Do it for its own sake, honestly. Fall in love with the craft itself. Some days you have to force yourself, and setting goals or limitations (no ice cream until I finish this fkn chapter) can help.

Jetcar3 karma

Do you think it is possible for a very young person (14f) to do this? Or do you recommend starting later when you are a bit more mature and secure in your writing. I'm also thinking about reactions to bad reviews and criticism. Maybe also about alienating readers that expected better.

Elamimax10 karma

My advice? Write. The more mistakes you make now, the better of an author you will be when you get older. Learn, develop your style (but don't lock yourself into it), and try not to be too disheartened from bad reviews and criticism. At the end of the day, a bad review is still just an opinion, and the internet has a very short memory.

Now, do I think it is financially viable at this age? I don't know. That depends on where you live, etcetera, but I don't recommend it. It's a volatile market, honestly, and if you can't afford to make $100 one month than the next, things can look really bleak (There's also labour laws and so on to consider). On top of that, mental and emotional health in your mid-to-late-teens is a bit of a toss-up, and you may not be able to commit to writing regularly in a few years, studies permitting.

But if you're passionate? Hell yeah. Write.

Jetcar3 karma

Thanks. Was asking for my daughter, so luckily she doesn't have to do it for financial reasons.

Elamimax2 karma

Best of luck to her then!

JoshuaInsole3 karma

Any tips on marketing on a budget? I've indie published two collections of short stories, struggling to raise awareness and get reviews. Any recommendations would be welcome!

Elamimax3 karma

Using a lot of hashtags on twitter and instagram, contacting bigger names, and cross-pollinating to various communities. It's hard work and only pays dividends once in a while. Also word-of-mouth through facebook groups and communities can occasionally work.

slashedkaze3 karma

As a fellow writer, why do you monetize your books only through Patreon? I thought about creating a Patreon for myself eventually, but never considered having that be my only source of income. Right now it's mostly Amazon.

Elamimax8 karma

The problem with amazon is that it demands sales. Patreon essentially gives me a steady (ish) monthly income, and that's a lot less stressful than just... not selling well for a month or two.

slashedkaze3 karma

I get that. I just mean, why not do both? You couldn't be exclusive to Amazon, but most retailers don't care if your story is also available elsewhere.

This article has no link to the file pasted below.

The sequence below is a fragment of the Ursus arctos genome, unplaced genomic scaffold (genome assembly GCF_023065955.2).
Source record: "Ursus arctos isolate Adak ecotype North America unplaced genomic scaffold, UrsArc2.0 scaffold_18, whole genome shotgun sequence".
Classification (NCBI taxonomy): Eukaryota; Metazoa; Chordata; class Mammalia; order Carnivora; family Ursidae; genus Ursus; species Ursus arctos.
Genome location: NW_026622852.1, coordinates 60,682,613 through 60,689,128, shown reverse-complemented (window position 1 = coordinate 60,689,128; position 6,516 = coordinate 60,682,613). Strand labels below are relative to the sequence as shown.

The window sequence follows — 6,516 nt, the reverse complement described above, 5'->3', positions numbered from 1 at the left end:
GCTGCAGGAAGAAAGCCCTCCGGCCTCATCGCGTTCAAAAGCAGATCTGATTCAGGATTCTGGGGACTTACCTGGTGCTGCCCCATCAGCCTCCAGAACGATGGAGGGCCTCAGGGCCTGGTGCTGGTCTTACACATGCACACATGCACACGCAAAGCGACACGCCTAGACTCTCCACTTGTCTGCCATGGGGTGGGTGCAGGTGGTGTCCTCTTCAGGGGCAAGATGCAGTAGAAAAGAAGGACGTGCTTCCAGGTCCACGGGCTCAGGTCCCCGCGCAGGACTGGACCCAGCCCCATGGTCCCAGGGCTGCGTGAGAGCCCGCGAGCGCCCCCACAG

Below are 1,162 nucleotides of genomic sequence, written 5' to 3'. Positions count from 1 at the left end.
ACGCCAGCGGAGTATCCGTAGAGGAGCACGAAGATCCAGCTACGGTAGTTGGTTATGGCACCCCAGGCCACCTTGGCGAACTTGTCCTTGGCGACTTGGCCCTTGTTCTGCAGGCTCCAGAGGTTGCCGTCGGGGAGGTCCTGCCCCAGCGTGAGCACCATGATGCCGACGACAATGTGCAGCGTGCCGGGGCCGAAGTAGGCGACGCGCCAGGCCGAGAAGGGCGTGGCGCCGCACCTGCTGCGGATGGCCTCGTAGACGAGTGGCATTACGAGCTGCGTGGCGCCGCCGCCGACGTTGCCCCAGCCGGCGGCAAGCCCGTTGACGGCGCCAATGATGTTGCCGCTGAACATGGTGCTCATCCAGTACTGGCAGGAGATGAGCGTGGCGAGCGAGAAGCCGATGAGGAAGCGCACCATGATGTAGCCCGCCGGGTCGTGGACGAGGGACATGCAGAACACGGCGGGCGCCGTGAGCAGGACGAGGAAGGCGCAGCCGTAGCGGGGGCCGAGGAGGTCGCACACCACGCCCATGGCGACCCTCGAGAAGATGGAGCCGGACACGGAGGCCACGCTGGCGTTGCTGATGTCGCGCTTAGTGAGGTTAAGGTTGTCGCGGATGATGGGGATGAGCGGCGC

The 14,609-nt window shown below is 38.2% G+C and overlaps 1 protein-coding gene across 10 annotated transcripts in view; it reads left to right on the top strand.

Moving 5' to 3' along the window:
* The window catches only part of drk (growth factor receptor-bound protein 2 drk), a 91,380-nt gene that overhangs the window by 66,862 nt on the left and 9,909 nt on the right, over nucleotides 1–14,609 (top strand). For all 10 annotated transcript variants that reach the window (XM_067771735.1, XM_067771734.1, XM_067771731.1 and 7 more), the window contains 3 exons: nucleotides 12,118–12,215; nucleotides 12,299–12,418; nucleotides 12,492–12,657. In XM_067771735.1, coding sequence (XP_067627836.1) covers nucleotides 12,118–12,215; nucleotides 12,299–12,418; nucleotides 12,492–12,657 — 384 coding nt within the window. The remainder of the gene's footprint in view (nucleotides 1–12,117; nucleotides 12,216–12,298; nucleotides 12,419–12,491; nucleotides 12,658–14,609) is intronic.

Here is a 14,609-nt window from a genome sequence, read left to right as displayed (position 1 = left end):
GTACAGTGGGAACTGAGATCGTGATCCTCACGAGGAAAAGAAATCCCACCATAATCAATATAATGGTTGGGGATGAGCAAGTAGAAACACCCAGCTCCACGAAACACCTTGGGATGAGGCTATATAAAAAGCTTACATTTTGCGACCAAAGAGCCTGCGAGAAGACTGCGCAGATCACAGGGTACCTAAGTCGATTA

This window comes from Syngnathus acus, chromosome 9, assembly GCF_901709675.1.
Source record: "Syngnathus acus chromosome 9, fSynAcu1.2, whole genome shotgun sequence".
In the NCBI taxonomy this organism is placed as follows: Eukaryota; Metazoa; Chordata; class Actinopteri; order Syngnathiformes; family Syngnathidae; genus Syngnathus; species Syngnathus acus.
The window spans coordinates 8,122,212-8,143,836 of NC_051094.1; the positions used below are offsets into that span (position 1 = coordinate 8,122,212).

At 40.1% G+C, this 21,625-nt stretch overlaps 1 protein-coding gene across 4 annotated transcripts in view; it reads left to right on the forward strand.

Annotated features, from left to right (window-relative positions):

Elamimax4 karma

While that's fair, there's also the absolutely murderous hassle of trying to deal with the IRS when you're not an american :p

slashedkaze6 karma

I'm not American. I'm German and my co-writer is Canadian. Most countries have tax treaties in place so you'll never actually have to deal with the IRS. I don't know exactly where you are of course, or what your situation is, so I don't want to butt in! Just happy to talk if you ever decide to make the switch. I find it pretty cool that you've found a way to profit off your writing in your own way, in any case. :)

Elamimax3 karma

I'll consider it! I can always use a larger platform ^_^

mxmlln3 karma

That's incredible! I've never really used this subreddit before, but are you now going to reveal all your secrets? I'm a struggling Speculative Fiction writer...

Elamimax12 karma

If people ask for them, sure! Do you have any specific questions? Process, finding an audience, etcetera...?

sweetbldnjesus3 karma

Serious question, I want to start writing erotic fiction. I’ve been on a few erotic writing subreddits and they’ve mentioned that Amazon will yoink your work if it’s too graphic. I want to write but at what point is graphic too graphic? BDSM comes to mind, but isn’t erotica supposed to be explicit? Anyway, if you have advice in this area I’d love to hear it, thanks.

Elamimax8 karma

As mentioned elsewhere, I stay away from Amazon for the most part. It just hasn't been financially worth it for me. My advice is to publish to websites like literotica and deviantart, and to link to something like a patreon on your profile.

DefenestrationSpree3 karma

Do you find that your patrons have complaints about the generally poor feature list on Patreon for novels? (No table of contents, bookmarking, infinite scrolling pages that start at the beginning or end of the novel only, etc.)